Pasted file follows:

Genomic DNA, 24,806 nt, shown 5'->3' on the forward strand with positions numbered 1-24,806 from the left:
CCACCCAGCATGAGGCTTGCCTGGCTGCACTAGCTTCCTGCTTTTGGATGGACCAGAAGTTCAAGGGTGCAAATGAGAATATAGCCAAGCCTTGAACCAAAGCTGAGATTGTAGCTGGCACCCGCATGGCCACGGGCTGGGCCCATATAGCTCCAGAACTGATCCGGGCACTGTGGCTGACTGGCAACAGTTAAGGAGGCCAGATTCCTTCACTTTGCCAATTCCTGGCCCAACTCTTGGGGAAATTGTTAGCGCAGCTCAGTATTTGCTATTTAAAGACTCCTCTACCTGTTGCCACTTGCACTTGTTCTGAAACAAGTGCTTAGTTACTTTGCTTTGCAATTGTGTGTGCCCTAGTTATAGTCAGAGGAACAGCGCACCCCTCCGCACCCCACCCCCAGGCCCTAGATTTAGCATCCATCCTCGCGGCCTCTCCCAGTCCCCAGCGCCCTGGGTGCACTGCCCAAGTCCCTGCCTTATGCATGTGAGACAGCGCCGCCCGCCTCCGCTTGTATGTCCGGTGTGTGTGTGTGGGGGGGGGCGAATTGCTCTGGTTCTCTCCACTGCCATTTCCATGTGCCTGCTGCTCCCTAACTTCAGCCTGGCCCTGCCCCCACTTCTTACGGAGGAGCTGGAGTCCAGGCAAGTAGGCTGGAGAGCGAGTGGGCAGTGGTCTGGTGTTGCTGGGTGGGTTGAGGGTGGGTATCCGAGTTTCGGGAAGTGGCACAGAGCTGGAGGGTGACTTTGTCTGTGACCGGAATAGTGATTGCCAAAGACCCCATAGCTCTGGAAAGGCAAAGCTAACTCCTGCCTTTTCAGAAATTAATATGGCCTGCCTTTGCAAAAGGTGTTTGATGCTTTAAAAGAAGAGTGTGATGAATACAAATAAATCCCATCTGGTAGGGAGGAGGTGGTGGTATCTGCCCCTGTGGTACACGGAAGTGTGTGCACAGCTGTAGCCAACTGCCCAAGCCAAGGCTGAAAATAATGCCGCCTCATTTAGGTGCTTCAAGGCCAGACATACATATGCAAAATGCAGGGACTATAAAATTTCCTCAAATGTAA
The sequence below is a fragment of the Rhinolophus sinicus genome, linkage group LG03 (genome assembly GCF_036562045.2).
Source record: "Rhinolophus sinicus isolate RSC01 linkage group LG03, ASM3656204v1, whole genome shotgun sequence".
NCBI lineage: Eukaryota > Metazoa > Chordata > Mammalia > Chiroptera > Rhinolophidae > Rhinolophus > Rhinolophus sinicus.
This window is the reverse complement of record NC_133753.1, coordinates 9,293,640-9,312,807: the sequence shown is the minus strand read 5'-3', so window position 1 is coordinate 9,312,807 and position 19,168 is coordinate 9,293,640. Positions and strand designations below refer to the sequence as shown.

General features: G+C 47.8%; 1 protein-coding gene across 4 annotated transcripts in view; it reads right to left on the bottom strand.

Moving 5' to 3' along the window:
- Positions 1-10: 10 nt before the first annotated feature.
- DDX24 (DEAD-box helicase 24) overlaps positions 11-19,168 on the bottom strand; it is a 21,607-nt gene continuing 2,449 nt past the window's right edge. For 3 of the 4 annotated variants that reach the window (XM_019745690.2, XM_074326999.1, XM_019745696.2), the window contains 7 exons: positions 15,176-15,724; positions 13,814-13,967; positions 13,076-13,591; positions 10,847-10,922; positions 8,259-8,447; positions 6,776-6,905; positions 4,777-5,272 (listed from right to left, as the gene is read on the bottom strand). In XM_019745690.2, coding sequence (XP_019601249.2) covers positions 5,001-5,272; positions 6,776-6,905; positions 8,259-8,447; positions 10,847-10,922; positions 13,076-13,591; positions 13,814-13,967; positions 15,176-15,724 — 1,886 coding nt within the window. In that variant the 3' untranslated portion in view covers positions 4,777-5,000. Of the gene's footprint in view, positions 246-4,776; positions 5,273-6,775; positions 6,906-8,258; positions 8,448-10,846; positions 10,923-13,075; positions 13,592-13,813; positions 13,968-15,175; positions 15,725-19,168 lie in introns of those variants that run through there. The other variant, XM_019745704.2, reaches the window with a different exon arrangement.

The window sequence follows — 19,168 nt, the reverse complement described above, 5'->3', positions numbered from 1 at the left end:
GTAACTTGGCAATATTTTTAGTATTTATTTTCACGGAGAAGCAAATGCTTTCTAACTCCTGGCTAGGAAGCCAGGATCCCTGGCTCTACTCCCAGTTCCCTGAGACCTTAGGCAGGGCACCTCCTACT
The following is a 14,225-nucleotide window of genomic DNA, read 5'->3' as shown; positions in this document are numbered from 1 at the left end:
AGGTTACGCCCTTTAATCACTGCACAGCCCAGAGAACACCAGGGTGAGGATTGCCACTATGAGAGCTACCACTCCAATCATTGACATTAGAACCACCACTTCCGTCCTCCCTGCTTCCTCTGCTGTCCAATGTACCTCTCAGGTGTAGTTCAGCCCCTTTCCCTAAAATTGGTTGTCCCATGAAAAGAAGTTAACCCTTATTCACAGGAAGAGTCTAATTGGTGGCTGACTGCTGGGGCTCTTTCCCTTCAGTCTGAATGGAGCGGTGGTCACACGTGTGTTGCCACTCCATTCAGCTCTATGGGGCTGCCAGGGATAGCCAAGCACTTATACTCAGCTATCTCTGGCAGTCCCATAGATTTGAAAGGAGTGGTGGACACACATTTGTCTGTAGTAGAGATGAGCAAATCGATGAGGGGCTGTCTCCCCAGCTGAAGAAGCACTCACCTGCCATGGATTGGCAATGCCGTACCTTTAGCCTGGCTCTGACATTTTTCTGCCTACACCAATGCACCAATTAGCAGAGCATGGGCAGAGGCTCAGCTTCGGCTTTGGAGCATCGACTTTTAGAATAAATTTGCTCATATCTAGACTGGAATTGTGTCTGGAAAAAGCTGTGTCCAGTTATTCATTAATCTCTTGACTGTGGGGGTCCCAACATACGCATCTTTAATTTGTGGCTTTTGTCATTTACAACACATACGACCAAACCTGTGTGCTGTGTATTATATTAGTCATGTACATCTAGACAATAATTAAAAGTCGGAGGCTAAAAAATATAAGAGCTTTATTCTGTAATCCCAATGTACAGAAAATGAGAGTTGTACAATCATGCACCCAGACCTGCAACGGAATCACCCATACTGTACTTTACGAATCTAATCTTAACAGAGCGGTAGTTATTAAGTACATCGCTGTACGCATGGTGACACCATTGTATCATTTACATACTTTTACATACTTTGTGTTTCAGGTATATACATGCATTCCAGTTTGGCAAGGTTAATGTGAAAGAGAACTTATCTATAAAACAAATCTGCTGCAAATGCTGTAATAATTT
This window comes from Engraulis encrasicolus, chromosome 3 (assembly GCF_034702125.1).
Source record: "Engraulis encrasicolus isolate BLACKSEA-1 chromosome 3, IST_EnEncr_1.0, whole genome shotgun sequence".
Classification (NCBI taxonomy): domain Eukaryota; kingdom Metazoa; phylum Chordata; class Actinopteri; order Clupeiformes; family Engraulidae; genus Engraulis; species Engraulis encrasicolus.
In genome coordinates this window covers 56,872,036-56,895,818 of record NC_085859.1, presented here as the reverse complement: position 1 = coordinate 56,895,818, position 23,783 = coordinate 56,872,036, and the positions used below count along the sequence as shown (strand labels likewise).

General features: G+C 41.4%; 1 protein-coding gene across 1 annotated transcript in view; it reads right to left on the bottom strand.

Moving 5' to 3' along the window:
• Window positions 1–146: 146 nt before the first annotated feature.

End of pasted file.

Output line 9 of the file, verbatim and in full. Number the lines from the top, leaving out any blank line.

- Positions 1-10: 10 nt before the first annotated feature.